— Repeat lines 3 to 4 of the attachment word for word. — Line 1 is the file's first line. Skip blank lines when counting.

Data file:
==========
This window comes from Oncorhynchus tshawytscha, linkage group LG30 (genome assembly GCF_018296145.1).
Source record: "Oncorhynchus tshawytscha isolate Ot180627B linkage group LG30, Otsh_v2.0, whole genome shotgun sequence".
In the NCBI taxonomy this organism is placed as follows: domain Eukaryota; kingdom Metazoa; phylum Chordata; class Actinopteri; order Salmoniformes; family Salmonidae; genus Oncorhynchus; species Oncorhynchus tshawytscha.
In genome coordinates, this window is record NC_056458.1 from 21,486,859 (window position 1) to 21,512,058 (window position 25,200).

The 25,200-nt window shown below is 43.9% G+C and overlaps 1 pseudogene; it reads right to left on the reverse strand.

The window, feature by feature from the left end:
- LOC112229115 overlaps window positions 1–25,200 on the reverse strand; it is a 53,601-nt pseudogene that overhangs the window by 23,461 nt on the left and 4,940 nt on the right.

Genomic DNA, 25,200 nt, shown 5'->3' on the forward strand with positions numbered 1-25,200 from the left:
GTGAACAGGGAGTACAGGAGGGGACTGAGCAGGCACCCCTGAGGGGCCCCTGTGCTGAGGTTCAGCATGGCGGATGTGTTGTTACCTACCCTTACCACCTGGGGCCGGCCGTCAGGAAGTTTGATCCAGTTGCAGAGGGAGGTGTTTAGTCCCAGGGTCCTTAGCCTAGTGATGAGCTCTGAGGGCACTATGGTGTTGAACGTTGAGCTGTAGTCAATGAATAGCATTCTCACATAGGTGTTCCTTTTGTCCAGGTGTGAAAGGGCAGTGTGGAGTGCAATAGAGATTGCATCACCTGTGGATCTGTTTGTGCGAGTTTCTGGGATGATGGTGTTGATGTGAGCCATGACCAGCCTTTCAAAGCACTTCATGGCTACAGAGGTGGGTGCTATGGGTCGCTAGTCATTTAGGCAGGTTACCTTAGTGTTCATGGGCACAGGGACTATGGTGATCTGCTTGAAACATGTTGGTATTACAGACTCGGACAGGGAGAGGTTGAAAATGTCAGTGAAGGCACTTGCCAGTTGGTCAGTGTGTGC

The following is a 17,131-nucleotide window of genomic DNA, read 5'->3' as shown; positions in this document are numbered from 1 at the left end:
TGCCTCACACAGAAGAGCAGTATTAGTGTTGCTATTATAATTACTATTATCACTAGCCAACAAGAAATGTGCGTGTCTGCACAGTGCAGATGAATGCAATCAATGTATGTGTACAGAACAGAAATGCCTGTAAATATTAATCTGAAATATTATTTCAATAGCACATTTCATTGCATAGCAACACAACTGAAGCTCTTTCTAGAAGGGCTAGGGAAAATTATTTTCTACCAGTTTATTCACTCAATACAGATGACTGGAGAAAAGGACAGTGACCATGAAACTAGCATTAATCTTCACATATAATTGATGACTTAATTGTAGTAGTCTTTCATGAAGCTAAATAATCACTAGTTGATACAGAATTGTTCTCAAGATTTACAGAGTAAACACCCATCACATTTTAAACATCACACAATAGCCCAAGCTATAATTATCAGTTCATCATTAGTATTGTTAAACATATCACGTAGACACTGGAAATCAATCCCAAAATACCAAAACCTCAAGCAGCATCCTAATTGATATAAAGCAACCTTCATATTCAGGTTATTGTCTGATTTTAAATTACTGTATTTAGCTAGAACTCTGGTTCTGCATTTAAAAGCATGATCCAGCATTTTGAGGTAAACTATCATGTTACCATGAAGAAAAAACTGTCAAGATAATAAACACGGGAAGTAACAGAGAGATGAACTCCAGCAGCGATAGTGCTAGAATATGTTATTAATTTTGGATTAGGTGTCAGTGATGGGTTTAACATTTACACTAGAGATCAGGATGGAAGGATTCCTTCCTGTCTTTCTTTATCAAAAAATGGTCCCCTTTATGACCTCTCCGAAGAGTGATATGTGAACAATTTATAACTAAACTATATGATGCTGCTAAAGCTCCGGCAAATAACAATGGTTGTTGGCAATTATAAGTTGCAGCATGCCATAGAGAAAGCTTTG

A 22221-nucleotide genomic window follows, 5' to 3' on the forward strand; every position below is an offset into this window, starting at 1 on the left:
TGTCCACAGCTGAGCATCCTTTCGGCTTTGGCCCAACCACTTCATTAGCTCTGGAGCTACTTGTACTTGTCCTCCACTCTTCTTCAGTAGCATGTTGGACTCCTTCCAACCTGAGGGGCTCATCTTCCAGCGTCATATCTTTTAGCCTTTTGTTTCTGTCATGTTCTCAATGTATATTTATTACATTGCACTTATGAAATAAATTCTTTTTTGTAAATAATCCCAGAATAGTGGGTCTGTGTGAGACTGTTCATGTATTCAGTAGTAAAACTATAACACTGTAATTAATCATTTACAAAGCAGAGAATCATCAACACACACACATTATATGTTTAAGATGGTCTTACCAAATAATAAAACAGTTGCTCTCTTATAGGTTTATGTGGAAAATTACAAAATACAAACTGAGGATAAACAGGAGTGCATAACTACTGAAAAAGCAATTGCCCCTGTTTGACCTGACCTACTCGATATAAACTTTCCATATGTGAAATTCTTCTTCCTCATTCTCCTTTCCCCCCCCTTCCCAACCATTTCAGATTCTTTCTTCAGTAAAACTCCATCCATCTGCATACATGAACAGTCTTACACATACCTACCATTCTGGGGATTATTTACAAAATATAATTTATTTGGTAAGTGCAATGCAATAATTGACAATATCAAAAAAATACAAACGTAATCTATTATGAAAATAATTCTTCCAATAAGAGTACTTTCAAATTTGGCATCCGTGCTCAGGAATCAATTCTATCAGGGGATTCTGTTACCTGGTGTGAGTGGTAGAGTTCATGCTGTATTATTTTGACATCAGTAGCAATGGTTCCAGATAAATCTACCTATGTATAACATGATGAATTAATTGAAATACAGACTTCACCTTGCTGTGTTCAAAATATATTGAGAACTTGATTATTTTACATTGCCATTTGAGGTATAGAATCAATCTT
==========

In the NCBI taxonomy this organism is placed as follows: domain Eukaryota; kingdom Metazoa; phylum Chordata; class Actinopteri; order Salmoniformes; family Salmonidae; genus Oncorhynchus; species Oncorhynchus tshawytscha.
In genome coordinates, this window is record NC_056458.1 from 21,486,859 (window position 1) to 21,512,058 (window position 25,200).